This reviewer has joked frequently about doing a twenty minute survey of the Hebrew scripture in her introductory religion classes. Prolific scholar, Joseph Kelly, has done the reviewer one better in his Collegeville Church History Time-Line. In a breathless twenty-four pages he has provided a handy and accessible tool for those who wish to learn more about church history or who might profit from a visual approach to the panorama of events over time. While clearly not a substitute for in-depth reading on the subject, this publication should prove helpful not only to students but to those in adult education. Kelly’s timeline gives a thumbnail sketch of major events and personages in the history of Catholicism. Maps, pictures, and a pull-out centerfold make the volume user-friendly and appealing. Without the usual academic footnotes Kelly exercises the stature his scholarship has earned by occasionally offering opinion rather than simply reporting data. He, for example, asserts that the fourth century is “the most significant period in church history.” Meant to be a survey, the short volume does not provide bibliography or other scholarly appendages. While this might be considered a weakness, that judgment is true only if the book does not whet the readers’ appetites for search for more on their own. Which it does.
The reader might expect a more filling meal in Robert J. Karris’ book, Eating Your Way Through Luke’s Gospel, than Karris actually provides. While this book is not written for the sophisticated scholar, it does provide some fresh insight into the gospel of Luke from the unusual perspective of references not only to eating but to food in any form. In the initial chapter Karris introduces readers to practices and diets that might have characterized the biblical time period, including the importance of hospitality exemplified in the Lucan narrative. The author shows the Lucan Jesus at table as human: “glutton, drunkard,” comfortable, associating with first century characters of dubious status (sinners, tax collectors, women), offering hospitality with a nice cloth napkin on his lap. The excellent questions for further discussion and bibliography at the end of each chapter will draw readers into further thought and dialogue. Karris offers an index, correlation of passages he has discussed to the Sunday Cycle C readings, and a good “menu” of books for further exploration. The reviewer found some of the colloquial cuteness of the author’s style somewhat off putting, but on the whole the book reflects the depth of Karris’ work and insights. This tidy volume will serve the purpose of providing what might be described as well prepared and nourishing fast food.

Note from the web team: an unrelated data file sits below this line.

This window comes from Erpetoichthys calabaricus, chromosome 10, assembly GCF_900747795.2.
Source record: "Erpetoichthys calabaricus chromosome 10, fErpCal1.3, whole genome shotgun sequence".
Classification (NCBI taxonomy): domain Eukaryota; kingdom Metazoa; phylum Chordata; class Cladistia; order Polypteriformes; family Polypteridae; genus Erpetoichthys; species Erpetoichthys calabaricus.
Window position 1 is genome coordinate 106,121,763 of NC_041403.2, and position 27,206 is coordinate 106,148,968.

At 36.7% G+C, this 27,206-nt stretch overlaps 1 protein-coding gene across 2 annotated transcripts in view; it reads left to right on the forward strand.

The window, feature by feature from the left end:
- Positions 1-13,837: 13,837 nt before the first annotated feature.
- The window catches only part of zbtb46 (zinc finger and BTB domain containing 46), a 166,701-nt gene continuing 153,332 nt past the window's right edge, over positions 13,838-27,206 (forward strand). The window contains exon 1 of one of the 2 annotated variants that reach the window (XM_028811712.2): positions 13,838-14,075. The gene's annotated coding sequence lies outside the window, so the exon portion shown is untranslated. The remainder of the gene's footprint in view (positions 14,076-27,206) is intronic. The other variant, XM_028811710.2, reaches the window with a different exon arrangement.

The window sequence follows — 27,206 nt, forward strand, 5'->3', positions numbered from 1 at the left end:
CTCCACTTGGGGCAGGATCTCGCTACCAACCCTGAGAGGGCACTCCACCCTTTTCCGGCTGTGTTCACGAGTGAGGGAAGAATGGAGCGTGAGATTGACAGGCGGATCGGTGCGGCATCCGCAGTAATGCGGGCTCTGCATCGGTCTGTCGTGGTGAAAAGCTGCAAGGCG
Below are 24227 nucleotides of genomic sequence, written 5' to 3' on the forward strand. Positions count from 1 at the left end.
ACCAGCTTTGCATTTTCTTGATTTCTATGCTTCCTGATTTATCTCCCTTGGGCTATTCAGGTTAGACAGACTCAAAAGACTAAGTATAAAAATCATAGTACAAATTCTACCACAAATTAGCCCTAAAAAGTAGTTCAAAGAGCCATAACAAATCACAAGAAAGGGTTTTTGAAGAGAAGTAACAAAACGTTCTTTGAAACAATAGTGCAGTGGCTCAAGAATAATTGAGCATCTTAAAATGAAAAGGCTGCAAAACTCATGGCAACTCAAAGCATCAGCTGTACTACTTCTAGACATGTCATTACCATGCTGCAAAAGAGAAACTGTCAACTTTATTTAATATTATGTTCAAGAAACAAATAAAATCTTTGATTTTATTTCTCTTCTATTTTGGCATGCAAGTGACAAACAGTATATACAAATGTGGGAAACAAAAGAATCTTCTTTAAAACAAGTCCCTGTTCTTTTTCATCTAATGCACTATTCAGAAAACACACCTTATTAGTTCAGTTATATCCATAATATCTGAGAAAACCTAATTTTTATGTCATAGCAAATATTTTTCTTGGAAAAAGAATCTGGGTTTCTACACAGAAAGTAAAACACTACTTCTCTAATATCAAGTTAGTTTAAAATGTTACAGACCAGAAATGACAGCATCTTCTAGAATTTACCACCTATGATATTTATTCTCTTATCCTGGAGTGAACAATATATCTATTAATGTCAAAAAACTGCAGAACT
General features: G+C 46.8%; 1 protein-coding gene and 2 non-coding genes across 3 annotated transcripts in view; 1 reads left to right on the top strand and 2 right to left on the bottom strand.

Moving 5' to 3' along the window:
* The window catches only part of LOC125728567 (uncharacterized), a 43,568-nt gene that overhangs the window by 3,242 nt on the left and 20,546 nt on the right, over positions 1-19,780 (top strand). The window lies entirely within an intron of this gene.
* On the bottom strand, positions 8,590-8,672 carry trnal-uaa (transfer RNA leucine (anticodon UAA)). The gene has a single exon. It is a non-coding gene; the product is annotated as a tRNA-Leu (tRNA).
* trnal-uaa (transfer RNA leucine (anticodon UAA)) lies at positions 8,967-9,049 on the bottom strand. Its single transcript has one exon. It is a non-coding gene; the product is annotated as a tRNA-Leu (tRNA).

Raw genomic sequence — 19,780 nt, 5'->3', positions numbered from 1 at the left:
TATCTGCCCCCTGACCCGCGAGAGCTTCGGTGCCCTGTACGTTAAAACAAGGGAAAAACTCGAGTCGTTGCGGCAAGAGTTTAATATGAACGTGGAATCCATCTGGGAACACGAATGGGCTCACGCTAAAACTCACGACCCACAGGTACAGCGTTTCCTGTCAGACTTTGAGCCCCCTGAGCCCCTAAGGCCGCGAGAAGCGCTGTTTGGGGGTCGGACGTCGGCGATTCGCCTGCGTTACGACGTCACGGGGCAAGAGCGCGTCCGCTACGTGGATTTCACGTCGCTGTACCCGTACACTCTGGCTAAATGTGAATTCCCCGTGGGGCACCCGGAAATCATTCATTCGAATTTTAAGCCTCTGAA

In The Gospel According to John and the Johannine Letters, an addition to the New Collegeville Bible Commentary series, Scott M. Lewis does a good job of picking up the major Johannine themes and differentiating the fourth gospel from its older siblings. He manages, in this brief commentary, skillfully to weave in the textures of the Johannine uniqueness—such things as the use of irony, the seven “signs,” the I AM sayings—without sounding pretentious or overly heavy-handed. For the non-professional reader he provides information on the historical context and an explanation of the Jewish feasts, a key element in John’s rendition of the gospel. The book offers a few maps and pictures, as well as questions for discussion and bibliography.
While one might raise the question of how urgent another general commentary on John is, Lewis’ work assuages that concern. Lewis is deft as he indicates the prevalent wisdom about certain passages and their interpretation. He tries to discharge the persistent anti-Jewish prejudice that John’s use of the term, “the Jews,” leaves for those who do not understand the context of the fourth gospel. Some nice turns of phrase distinguish the author’s style. An example, from his commentary on Chapter 6, illustrates: “One must assimilate Jesus as one would food, allowing his life-giving presence to become the very fiber of one’s being.” The commentary is very readable, and has the scriptural text available on the same page as the commentary, saving the reader from the hassle of moving back and forth from text to tract. Although this volume will not replace other basic commentaries on the fourth gospel, it can be recommended highly for use with discussion groups or as one resource for an introductory class on John.
All in all Liturgical Press continues to provide serious disciples—those who seek to learn more about their faith than can be provided in the Sunday homily—resources that are based in good scholarship, written in an understandable but not trivial manner, and offering tools for future growth. These three small contributions add to that list.